MONDELLO: ...Was revised to say, you are not going as a hippie. And this didn't just come from Hollywood. Before the release of the second "Lord Of The Rings" film in 2002, its producers received petitions arguing that they should change the title from "The Two Towers," never mind that J. R. R. Tolkien had published his Middle Earth book of that title in 1954, 17 years before the World Trade Center was built.

This was the denial stage of grief, writ literal, a willful blindness, a turning away from the pain we all felt. Where in the Cold War, filmmakers had conjured up cold warriors, after 9/11, if they needed villains, they conjured up domestic terrorists, narcoterrorists, ecoterrorists going out of their way to avoid Middle Eastern terrorists, sometimes way out of their way.

(SOUNDBITE OF FILM, "SUM OF ALL FEARS")

UNIDENTIFIED ACTOR #3: (As character) A neo-fascist named Dressler bought an A-bomb on the black market.

MONDELLO: The Jack Ryan thriller "Sum Of All Fears" turned the Arab nuclear terrorist, specified by Tom Clancy's novel, into neo-Nazis who were pretending to be Russians. Another Jack...

(SOUNDBITE OF BEEPING)

MONDELLO: ...Jack Bauer...

(SOUNDBITE OF BEEPING)

MONDELLO: ...Dealt with terrorists on TV's "24," beginning just a few weeks after the Trade Center attack. But that first season, the producers had set the action far from the East Coast.

(SOUNDBITE OF TV SHOW, "24")

UNIDENTIFIED ACTOR #4: (As character) The following takes place between midnight and 1 a.m. on the day of the California presidential primary.

MONDELLO: And the bad guy was a Serbian warlord, which kept echoes to a minimum. Even so, across its nine seasons, the show's portrayal of Bauer's interrogation techniques got abusive enough that a West Point general met with the producers to ask them not to promote illegal behavior. Yes, there were a few films that dealt with reality - "The Hurt Locker" with its bomb squads in Iraq, "Zero Dark Thirty" with a real-life mission specifically aimed at 9/11 closure.

(SOUNDBITE OF FILM, "ZERO DARK THIRTY")

JESSICA CHASTAIN: (As Maya Harris) Bin Laden is there, and you're going to kill him for me.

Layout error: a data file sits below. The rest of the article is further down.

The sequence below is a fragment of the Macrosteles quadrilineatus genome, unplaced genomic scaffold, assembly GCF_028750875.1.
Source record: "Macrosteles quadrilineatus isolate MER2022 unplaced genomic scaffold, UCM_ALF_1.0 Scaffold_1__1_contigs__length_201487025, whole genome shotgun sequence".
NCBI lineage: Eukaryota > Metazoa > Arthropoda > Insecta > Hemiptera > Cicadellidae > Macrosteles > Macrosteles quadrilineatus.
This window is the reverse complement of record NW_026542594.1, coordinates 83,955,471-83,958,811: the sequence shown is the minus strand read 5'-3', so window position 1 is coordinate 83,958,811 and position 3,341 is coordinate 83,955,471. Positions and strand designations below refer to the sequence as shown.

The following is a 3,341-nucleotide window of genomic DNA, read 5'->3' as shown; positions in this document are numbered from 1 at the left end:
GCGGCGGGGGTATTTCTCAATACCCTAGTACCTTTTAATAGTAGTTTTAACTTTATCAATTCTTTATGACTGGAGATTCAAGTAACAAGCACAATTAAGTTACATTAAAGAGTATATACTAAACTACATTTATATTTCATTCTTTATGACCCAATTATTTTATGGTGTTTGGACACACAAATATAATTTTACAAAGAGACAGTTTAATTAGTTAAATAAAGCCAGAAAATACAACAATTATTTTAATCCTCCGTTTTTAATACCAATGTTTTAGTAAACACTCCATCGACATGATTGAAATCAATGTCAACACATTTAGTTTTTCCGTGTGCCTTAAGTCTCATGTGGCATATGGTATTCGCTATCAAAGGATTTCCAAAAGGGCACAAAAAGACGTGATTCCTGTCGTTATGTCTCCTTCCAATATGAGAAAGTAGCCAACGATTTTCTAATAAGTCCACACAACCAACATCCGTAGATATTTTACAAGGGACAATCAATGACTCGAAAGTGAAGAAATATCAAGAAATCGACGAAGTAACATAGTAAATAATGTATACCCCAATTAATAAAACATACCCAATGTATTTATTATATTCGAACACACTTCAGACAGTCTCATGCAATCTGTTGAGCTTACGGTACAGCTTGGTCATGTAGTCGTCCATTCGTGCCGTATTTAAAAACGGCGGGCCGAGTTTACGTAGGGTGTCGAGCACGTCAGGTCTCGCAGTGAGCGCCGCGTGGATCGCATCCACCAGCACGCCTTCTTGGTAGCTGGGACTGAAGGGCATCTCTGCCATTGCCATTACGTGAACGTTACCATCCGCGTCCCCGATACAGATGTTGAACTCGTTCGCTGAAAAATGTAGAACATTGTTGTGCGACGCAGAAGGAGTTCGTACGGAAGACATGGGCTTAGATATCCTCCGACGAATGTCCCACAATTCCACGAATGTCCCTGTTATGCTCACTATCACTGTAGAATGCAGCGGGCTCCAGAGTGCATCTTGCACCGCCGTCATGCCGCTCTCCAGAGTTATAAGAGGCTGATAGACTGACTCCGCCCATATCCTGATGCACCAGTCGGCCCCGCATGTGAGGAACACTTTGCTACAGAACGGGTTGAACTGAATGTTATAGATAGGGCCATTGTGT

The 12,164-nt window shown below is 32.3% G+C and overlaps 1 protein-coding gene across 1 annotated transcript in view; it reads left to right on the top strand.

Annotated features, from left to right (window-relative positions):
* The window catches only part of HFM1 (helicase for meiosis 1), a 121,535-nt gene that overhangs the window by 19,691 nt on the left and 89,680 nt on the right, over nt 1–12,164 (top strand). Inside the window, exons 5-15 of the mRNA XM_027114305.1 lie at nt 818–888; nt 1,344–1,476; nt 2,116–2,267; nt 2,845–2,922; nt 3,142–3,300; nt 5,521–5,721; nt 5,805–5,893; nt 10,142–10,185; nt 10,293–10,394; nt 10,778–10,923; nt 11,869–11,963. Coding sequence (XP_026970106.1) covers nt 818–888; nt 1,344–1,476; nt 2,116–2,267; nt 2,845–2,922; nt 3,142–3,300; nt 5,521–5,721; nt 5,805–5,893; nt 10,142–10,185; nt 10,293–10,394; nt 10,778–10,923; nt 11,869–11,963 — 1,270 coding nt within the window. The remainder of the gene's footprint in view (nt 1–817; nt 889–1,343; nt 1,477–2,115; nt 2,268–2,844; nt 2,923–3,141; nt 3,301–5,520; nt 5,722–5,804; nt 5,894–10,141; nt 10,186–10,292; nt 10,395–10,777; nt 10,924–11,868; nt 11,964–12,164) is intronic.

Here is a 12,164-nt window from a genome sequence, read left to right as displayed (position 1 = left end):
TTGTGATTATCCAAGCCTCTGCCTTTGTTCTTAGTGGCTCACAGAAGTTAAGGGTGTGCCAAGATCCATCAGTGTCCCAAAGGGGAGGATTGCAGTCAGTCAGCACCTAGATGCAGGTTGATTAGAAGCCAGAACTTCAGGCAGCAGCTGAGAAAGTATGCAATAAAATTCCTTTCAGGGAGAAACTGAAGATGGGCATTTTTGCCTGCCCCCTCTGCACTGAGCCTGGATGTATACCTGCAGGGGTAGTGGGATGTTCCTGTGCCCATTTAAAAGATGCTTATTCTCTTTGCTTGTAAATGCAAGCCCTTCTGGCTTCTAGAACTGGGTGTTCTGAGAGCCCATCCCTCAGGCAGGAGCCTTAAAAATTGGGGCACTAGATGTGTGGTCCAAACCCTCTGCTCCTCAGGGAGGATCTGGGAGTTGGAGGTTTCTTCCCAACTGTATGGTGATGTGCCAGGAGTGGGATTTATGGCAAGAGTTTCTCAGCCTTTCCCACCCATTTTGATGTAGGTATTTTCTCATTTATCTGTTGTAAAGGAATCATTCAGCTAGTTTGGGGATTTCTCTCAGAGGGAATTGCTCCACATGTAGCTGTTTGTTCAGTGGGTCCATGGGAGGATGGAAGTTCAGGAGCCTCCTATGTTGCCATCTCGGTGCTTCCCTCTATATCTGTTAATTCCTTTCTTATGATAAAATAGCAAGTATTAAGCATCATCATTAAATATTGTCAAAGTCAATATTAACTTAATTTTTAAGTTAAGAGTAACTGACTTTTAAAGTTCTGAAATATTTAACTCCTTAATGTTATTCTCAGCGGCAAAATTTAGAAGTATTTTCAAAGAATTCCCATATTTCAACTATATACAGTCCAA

MONDELLO: Mostly, though, Hollywood leaned heavily into what it does best - escapism. The entire Marvel Cinematic Universe was born after 9/11 with its first movie's armsmaker-turned-superhero, Iron Man, pointedly constructing the suit that gives him power in an Afghan cave while held hostage by terrorists who were not called Taliban or al-Qaida.

(SOUNDBITE OF FILM, "IRON MAN")

SHAUN TOUB: (As Ho Yinsen) They speak Arabic, Urdu, Dari, Pashto, Mongolian, Farsi, Russian.

ROBERT DOWNEY JR: (As Tony Stark) Who are these people?

TOUB: (As Ho Yinsen) They are your loyal customers. They call themselves the Ten Rings.

MONDELLO: But the year was 2008, and the subtext wasn't even subtext. Iron Man blasted them all away.

(SOUNDBITE OF GUNFIRE)

MONDELLO: And he and his super pals spent the next decade and a half battling threats designed to be so large and so preposterous they wouldn't reopen real wounds - threats from other worlds, other universes, threats that could credibly or incredibly be handled as opposed to the one that filmmakers dodged and avoided, arguably with good reason. What could Hollywood possibly say about 9/11 that would make a difference?

I keep remembering a passage in a play written just after the attacks, Alan Bennett's "The History Boys," which premiered onstage in 2004 and was filmed two years later. The dialogue isn't about 9/11, but it resonated with what was in the air at the time. A British professor is guiding his history class through a cemetery for soldiers killed in World War I, looking at monuments that he says have the purpose of silencing talk of what happened, of veiling a truth that would otherwise be too great to bear.

(SOUNDBITE OF FILM, "THE HISTORY BOYS")

STEPHEN CAMPBELL MOORE: (As Irwin) 'Cause so many of our people died. It's not lest we forget. It's lest we remember. See; that's what all this is about - the memorials, the cenotaph, the two-minute silence - because there is no better way of forgetting something than by commemorating it.

MONDELLO: The students he's talking to are about the age of the first generation that's now grown up in a post-9/11 world. They argue that they won't forget, that poetry and the arts will keep memories alive. But audiences who are older know better. As a society, we do forget. And in the case of 9/11, we've been trying to forget almost from the first moment. Hollywood's aided in the effort - protecting our sensibilities and its profits - by airbrushing the Towers from films and TV shows, eliminating all but the most distant images of that tragic day, even in news remembrances.

(SOUNDBITE OF MUSIC)

MONDELLO: Commemorating, we do. But two minutes of silence? Try two decades.

I'm Bob Mondello.

(SOUNDBITE OF MUSIC) Transcript provided by NPR, Copyright NPR.